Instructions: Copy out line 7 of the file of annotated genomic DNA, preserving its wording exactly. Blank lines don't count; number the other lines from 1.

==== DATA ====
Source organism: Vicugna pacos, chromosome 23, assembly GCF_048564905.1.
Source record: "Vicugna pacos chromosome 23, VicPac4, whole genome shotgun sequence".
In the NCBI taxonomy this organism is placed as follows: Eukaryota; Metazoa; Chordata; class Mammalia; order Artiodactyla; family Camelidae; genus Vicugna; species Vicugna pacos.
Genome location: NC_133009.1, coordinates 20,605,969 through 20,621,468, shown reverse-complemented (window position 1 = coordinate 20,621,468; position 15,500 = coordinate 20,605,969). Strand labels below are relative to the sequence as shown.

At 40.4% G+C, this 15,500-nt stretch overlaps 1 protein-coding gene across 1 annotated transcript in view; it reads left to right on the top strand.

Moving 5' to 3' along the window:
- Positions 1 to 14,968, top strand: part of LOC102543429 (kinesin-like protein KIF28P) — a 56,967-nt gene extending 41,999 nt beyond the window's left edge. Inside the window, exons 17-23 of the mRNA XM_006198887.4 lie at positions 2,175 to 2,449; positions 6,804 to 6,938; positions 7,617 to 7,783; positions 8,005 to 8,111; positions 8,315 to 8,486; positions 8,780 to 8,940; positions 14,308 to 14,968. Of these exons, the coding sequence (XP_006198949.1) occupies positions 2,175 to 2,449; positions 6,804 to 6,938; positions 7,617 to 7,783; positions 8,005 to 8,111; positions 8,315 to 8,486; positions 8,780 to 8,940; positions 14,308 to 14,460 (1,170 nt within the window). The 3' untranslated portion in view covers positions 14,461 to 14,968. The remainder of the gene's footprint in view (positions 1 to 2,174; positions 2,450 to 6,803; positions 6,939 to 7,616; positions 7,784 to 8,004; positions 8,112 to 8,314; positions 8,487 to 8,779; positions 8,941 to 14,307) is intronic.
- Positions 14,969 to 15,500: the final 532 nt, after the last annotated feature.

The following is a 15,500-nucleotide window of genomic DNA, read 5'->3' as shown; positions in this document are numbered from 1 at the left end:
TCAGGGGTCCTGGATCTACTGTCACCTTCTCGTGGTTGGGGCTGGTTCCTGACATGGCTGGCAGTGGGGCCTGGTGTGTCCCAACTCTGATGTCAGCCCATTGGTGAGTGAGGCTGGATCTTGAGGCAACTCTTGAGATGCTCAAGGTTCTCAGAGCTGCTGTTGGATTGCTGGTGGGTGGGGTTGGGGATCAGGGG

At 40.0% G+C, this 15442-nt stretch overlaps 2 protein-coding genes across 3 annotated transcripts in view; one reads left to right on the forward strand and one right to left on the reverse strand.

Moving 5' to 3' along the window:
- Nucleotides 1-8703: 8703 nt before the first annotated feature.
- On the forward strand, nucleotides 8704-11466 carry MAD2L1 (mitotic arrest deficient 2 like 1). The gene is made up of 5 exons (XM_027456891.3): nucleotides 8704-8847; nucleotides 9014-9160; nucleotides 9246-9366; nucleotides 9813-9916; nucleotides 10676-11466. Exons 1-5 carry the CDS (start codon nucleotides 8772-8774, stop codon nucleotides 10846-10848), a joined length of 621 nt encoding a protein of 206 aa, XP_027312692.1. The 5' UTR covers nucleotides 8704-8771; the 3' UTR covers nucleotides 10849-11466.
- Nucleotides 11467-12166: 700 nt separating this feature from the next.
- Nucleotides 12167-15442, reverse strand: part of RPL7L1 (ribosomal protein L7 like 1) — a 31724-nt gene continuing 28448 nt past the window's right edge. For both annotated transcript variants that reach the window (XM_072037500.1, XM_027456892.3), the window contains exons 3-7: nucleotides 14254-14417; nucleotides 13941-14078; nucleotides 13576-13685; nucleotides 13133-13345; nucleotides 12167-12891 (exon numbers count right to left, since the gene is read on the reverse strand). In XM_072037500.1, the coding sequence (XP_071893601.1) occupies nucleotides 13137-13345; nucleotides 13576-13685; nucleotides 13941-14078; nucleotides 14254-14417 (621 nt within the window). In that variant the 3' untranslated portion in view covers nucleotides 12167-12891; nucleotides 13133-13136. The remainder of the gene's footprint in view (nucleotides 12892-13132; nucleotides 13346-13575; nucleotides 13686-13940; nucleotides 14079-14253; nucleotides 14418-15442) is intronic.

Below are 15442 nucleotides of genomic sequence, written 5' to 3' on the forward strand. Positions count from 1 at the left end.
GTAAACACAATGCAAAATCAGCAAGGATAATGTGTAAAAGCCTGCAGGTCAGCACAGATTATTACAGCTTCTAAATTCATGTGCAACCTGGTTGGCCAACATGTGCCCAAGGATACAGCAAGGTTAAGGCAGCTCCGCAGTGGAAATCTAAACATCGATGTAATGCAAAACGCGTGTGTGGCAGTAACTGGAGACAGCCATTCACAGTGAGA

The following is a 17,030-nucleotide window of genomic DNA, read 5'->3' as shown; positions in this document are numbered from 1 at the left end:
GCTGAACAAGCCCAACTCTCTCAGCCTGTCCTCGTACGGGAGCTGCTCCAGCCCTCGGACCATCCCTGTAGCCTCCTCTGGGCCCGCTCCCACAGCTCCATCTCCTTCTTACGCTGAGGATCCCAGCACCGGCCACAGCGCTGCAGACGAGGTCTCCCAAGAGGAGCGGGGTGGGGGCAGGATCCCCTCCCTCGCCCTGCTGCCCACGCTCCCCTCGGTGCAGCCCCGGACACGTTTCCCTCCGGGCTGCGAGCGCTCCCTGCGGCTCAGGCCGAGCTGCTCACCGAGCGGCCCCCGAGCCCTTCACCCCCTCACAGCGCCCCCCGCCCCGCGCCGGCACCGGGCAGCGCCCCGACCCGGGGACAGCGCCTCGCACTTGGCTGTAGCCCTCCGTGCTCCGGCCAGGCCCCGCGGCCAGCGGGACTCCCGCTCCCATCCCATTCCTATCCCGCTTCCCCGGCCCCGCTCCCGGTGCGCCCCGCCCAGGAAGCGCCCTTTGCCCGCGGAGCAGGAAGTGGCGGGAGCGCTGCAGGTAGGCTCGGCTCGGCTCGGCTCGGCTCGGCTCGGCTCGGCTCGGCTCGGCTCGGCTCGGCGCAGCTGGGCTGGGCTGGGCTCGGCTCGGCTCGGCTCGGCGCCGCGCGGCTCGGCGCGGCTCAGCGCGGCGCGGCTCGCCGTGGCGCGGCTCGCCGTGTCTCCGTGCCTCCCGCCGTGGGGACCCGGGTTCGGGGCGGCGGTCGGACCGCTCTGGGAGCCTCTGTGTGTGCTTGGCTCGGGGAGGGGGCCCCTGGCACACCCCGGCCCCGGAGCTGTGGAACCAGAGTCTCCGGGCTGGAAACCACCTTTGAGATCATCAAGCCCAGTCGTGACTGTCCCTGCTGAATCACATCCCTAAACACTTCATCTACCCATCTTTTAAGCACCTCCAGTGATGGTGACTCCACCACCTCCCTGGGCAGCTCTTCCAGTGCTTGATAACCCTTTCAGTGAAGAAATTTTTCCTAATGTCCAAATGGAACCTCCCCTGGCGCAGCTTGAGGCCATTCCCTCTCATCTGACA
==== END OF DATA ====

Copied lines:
- Positions 1 to 14,968, top strand: part of LOC102543429 (kinesin-like protein KIF28P) — a 56,967-nt gene extending 41,999 nt beyond the window's left edge. Inside the window, exons 17-23 of the mRNA XM_006198887.4 lie at positions 2,175 to 2,449; positions 6,804 to 6,938; positions 7,617 to 7,783; positions 8,005 to 8,111; positions 8,315 to 8,486; positions 8,780 to 8,940; positions 14,308 to 14,968. Of these exons, the coding sequence (XP_006198949.1) occupies positions 2,175 to 2,449; positions 6,804 to 6,938; positions 7,617 to 7,783; positions 8,005 to 8,111; positions 8,315 to 8,486; positions 8,780 to 8,940; positions 14,308 to 14,460 (1,170 nt within the window). The 3' untranslated portion in view covers positions 14,461 to 14,968. The remainder of the gene's footprint in view (positions 1 to 2,174; positions 2,450 to 6,803; positions 6,939 to 7,616; positions 7,784 to 8,004; positions 8,112 to 8,314; positions 8,487 to 8,779; positions 8,941 to 14,307) is intronic.